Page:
o find General Hill. Wilcox's brigade was on my right on the return front, Pryor's brigade on his left, and R. H. Anderson, Kemper, Colston, Armistead, and Mahone occupied the line between the Williamsburg road and the railroad. Pickett's brigade was ordered to be with General Hill at daylight, and Maurin's, Stribling's, and Watson's batteries, of Pickett's brigade, to take position on the right of Armistead's. I found General Hill before he had his breakfast, enjoying the comforts of Casey's camp. Pickett had passed and was in search of his position, which was soon disclosed by a fusillade from the front of Richardson's division. A party of bummers from Richmond had found their way into the camp at Fair Oaks, and were getting such things as they could put their hands on. They were taken in the gray of the morning for Confederate troops and fired upon. This made some confusion with our new troops, and part of them opened fire in the wrong direction, putting two or three bull
R. T. Colston (search for this): chapter 8
give it cohesive power. I left Headquarters at three o'clock, and after an hour's repose rode to the front to find General Hill. Wilcox's brigade was on my right on the return front, Pryor's brigade on his left, and R. H. Anderson, Kemper, Colston, Armistead, and Mahone occupied the line between the Williamsburg road and the railroad. Pickett's brigade was ordered to be with General Hill at daylight, and Maurin's, Stribling's, and Watson's batteries, of Pickett's brigade, to take positiox received the order to retire, and in undue haste pulled his command out, assumed authority over Pryor, and ordered him off. Pickett, the true soldier, knowing that the order was not intended for such emergency, stood and resisted the attack. Colston was sent to his aid, and the attack was repulsed. Immediately after this repulse was a quiet advance upon Pickett's right. The commander asked, What troops are these? Virginians! Don't fire! he ordered; we will capture the last one of these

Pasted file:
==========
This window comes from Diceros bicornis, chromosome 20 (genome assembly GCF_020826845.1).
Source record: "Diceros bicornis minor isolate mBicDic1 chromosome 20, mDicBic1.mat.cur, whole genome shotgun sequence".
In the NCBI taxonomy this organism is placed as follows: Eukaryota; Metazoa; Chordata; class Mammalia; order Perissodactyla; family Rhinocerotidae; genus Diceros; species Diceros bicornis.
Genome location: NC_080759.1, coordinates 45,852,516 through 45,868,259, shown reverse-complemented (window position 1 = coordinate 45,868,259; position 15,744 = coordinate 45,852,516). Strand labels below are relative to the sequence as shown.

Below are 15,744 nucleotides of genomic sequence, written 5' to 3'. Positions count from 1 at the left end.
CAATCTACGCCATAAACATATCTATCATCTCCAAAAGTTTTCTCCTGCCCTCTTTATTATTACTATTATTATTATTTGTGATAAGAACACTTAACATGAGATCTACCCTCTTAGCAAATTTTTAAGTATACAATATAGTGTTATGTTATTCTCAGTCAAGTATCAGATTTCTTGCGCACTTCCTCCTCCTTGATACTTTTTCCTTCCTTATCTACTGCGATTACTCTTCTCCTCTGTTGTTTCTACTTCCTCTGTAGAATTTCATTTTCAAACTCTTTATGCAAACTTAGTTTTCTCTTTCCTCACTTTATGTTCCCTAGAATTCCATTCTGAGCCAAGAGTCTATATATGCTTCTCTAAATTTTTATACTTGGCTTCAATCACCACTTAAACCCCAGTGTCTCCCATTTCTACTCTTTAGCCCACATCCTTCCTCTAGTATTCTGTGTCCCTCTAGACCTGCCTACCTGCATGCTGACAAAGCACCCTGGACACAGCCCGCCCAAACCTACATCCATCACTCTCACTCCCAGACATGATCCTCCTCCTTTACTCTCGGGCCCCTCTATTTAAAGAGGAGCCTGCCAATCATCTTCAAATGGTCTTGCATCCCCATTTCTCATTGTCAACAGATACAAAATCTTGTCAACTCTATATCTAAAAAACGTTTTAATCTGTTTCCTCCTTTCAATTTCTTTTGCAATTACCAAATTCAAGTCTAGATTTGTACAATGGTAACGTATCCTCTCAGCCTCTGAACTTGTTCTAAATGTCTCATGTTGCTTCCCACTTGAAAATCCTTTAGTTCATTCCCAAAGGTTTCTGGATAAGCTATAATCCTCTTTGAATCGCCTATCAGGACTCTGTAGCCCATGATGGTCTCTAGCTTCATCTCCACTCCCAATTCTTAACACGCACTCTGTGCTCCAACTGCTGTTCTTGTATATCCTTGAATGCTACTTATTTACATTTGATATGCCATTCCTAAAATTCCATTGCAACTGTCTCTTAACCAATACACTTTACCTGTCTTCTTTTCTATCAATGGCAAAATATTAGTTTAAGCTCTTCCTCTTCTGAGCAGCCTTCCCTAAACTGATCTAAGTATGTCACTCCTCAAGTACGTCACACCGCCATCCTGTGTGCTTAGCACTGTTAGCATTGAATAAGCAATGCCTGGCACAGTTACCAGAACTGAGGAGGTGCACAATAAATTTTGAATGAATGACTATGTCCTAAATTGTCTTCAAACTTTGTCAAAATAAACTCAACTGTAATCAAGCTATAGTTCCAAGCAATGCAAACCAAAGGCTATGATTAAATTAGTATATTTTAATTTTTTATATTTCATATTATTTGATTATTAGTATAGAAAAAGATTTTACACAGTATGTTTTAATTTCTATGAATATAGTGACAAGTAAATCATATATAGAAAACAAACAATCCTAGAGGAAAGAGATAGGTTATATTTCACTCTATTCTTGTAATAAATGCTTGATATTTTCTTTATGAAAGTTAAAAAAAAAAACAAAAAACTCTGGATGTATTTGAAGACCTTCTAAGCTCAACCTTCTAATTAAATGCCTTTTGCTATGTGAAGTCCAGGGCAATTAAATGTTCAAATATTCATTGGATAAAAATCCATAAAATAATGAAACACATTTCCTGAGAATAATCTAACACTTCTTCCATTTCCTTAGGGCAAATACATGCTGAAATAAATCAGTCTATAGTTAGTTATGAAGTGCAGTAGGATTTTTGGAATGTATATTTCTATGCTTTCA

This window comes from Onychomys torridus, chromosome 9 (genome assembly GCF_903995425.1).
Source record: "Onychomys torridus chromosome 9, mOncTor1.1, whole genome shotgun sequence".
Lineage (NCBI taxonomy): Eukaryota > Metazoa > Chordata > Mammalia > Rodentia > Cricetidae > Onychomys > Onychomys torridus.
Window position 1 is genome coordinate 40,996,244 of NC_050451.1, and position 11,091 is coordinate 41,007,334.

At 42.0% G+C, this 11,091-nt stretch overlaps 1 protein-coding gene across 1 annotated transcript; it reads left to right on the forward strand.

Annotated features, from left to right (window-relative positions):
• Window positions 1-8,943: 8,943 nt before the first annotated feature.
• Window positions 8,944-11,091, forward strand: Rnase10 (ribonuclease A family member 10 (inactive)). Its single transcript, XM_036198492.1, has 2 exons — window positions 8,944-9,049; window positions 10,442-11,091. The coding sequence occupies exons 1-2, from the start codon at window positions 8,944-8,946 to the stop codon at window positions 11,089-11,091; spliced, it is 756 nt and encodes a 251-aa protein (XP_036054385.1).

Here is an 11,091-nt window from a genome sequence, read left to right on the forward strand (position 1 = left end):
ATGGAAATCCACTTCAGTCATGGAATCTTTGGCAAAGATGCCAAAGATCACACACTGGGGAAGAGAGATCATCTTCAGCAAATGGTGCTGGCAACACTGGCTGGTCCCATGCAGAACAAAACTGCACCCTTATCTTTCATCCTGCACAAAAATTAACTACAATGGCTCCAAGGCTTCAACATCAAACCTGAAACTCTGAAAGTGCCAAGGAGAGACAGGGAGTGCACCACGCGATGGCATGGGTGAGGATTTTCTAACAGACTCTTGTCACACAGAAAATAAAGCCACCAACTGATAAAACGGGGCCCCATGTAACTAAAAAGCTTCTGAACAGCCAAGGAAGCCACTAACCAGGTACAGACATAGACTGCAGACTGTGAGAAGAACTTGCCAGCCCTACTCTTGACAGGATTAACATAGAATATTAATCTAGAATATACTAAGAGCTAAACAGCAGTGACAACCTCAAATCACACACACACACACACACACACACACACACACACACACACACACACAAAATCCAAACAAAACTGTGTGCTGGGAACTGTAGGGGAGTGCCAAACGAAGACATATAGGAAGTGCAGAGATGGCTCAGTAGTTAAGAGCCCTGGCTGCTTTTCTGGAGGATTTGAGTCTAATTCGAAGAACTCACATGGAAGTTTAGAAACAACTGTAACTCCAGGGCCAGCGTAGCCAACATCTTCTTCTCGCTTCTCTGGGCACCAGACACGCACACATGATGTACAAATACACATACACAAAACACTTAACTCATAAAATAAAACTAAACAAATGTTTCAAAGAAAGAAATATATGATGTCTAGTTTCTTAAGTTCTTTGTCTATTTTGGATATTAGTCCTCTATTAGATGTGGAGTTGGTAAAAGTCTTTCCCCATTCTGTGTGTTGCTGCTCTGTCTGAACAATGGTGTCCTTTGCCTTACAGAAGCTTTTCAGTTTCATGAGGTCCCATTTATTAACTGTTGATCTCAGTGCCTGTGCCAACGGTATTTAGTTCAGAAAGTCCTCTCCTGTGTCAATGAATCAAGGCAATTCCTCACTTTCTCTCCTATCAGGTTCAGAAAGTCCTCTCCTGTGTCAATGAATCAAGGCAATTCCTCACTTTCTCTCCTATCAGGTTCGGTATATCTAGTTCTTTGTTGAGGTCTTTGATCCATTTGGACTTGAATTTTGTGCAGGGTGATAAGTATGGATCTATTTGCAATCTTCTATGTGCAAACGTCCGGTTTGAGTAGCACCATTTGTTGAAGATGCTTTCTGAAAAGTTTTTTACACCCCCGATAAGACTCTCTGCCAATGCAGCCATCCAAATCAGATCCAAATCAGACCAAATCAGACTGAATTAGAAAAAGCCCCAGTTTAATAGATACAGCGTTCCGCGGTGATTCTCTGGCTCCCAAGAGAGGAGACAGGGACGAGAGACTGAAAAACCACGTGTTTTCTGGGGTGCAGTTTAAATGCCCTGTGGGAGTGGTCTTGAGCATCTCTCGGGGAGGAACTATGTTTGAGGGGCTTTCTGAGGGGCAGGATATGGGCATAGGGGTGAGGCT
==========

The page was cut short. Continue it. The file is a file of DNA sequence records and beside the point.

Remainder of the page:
Thomas B. French (search for this): chapter 8
s position good, but his orders were to retire. Our cavalry had established communication with headquarters, and gave prompt notice of movements as they occurred. The pivot was moving to the rear, but battle on the Williamsburg road steadily advanced, with orders to develop the enemy's battle front through its extent along the railroad; not to make the fancied wheel, but to expose his line to the practice of our batteries on the Nine Miles road. Our infantry moved steadily, engaging French's brigade of Richardson's division, which was led by one of Howard's regiments. French was supported by Howard's brigade, and Howard by Meagher's, and the firing extended along my line as far as the return front of my right. But Magruder was not on the field to seize the opportunity for his artillery. He was nowhere near the battle,--had not been called. General Whiting, however, saw the opportunity so inviting, and reported to his commander at half after six o'clock,-- 1 am going t
D. H. Hill (search for this): chapter 8
by heavy pine forest and tangled swamp that we had no place for a single gun. D. H. Hill's division was in reserve near the Casey encampment. The enemy stood: Sedrters at three o'clock, and after an hour's repose rode to the front to find General Hill. Wilcox's brigade was on my right on the return front, Pryor's brigade on hlliamsburg road and the railroad. Pickett's brigade was ordered to be with General Hill at daylight, and Maurin's, Stribling's, and Watson's batteries, of Pickett's brigade, to take position on the right of Armistead's. I found General Hill before he had his breakfast, enjoying the comforts of Casey's camp. Pickett had passhem opened fire in the wrong direction, putting two or three bullets through General Hill's tent before he got out of it. Hood's brigade of Smith's division, the pivo and beat him to disorder, and change the lost battle to success. He shows that Hill's and Longstreet's divisions could have gained the battle unaided,--which may be